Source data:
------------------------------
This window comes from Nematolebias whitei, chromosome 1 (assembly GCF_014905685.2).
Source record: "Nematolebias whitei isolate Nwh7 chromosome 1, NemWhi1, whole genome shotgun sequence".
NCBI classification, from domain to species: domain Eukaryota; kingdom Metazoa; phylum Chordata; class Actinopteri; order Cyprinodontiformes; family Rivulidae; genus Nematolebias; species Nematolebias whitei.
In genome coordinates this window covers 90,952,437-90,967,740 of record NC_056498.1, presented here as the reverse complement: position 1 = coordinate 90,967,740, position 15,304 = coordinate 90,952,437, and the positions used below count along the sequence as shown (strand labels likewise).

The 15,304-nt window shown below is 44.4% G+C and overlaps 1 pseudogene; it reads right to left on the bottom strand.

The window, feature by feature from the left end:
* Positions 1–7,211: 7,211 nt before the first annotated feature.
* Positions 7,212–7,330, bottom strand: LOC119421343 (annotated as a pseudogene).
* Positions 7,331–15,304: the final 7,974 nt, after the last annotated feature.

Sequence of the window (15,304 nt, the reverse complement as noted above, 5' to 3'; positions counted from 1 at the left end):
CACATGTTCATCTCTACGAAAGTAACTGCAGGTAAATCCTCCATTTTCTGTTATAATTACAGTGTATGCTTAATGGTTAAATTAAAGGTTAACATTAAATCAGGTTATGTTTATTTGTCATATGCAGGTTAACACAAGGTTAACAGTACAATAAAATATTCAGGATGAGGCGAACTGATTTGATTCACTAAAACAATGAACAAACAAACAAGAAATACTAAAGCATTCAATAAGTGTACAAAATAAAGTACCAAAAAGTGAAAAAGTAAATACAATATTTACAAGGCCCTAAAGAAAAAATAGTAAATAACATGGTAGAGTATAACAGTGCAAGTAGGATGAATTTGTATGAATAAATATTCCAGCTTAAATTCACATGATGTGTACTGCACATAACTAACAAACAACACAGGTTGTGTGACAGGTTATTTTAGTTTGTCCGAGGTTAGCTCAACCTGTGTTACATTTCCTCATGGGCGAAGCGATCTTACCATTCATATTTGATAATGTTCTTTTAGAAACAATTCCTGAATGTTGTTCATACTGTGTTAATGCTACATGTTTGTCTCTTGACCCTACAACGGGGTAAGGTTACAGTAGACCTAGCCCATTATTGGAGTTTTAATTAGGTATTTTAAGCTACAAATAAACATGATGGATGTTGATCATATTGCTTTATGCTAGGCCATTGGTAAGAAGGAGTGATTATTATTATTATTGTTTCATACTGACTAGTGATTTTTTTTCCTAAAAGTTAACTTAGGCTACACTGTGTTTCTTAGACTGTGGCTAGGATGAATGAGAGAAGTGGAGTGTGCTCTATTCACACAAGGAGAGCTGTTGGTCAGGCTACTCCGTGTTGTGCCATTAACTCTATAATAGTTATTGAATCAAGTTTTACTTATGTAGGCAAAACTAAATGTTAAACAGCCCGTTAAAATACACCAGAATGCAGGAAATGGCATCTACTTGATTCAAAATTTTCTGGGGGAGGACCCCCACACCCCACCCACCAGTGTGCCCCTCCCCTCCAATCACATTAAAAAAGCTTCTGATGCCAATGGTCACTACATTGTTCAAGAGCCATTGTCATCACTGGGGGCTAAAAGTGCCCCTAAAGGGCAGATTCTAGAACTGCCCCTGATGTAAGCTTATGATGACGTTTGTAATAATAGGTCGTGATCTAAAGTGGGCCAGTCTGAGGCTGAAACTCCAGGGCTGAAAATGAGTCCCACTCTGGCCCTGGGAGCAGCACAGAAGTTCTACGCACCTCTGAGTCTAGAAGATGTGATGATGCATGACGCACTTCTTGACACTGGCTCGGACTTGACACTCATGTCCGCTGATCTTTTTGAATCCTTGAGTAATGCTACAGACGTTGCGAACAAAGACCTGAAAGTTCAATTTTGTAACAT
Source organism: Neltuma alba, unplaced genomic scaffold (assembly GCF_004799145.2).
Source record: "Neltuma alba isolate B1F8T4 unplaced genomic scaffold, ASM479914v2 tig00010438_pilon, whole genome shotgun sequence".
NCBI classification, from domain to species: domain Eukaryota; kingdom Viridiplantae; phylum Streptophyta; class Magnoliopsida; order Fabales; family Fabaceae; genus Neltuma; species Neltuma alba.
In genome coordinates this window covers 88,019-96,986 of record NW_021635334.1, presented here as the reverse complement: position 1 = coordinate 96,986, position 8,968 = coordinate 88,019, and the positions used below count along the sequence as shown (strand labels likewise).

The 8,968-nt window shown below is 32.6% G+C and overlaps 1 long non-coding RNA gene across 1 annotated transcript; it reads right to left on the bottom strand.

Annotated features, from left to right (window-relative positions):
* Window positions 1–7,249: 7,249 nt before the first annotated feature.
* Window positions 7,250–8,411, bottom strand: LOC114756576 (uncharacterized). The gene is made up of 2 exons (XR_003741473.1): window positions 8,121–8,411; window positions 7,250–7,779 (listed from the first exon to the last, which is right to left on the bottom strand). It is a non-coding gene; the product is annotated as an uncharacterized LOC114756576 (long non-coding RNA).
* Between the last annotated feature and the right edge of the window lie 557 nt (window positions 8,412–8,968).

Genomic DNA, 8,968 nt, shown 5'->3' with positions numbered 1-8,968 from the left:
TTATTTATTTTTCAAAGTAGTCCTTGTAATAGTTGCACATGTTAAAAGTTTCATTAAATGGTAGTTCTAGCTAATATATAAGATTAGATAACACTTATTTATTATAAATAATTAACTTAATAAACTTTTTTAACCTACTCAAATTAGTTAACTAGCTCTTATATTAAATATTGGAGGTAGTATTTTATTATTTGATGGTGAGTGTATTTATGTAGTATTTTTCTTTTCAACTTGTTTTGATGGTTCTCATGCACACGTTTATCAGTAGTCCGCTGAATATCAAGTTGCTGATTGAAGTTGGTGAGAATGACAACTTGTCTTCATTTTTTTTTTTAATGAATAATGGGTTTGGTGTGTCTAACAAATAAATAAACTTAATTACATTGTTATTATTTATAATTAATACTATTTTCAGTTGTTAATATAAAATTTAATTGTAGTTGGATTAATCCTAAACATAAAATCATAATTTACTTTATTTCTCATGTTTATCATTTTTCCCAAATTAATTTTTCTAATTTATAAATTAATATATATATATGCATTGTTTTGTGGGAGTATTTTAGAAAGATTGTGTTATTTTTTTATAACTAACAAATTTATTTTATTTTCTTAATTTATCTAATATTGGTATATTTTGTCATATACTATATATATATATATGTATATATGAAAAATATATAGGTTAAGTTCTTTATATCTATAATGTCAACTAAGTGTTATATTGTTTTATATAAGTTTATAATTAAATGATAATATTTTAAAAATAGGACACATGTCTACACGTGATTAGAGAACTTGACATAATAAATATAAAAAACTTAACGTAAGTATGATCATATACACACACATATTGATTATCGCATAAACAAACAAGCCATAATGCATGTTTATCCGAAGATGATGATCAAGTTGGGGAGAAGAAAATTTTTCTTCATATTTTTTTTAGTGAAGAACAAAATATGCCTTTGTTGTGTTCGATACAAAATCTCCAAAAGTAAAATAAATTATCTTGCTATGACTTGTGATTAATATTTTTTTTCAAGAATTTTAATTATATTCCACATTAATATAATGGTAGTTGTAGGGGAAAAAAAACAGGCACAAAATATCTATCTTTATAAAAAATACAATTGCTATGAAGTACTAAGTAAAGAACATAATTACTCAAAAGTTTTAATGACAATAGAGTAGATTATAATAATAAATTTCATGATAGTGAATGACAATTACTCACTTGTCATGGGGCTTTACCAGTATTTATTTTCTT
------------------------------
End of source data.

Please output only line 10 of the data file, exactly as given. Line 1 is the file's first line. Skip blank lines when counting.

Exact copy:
Sequence of the window (15,304 nt, the reverse complement as noted above, 5' to 3'; positions counted from 1 at the left end):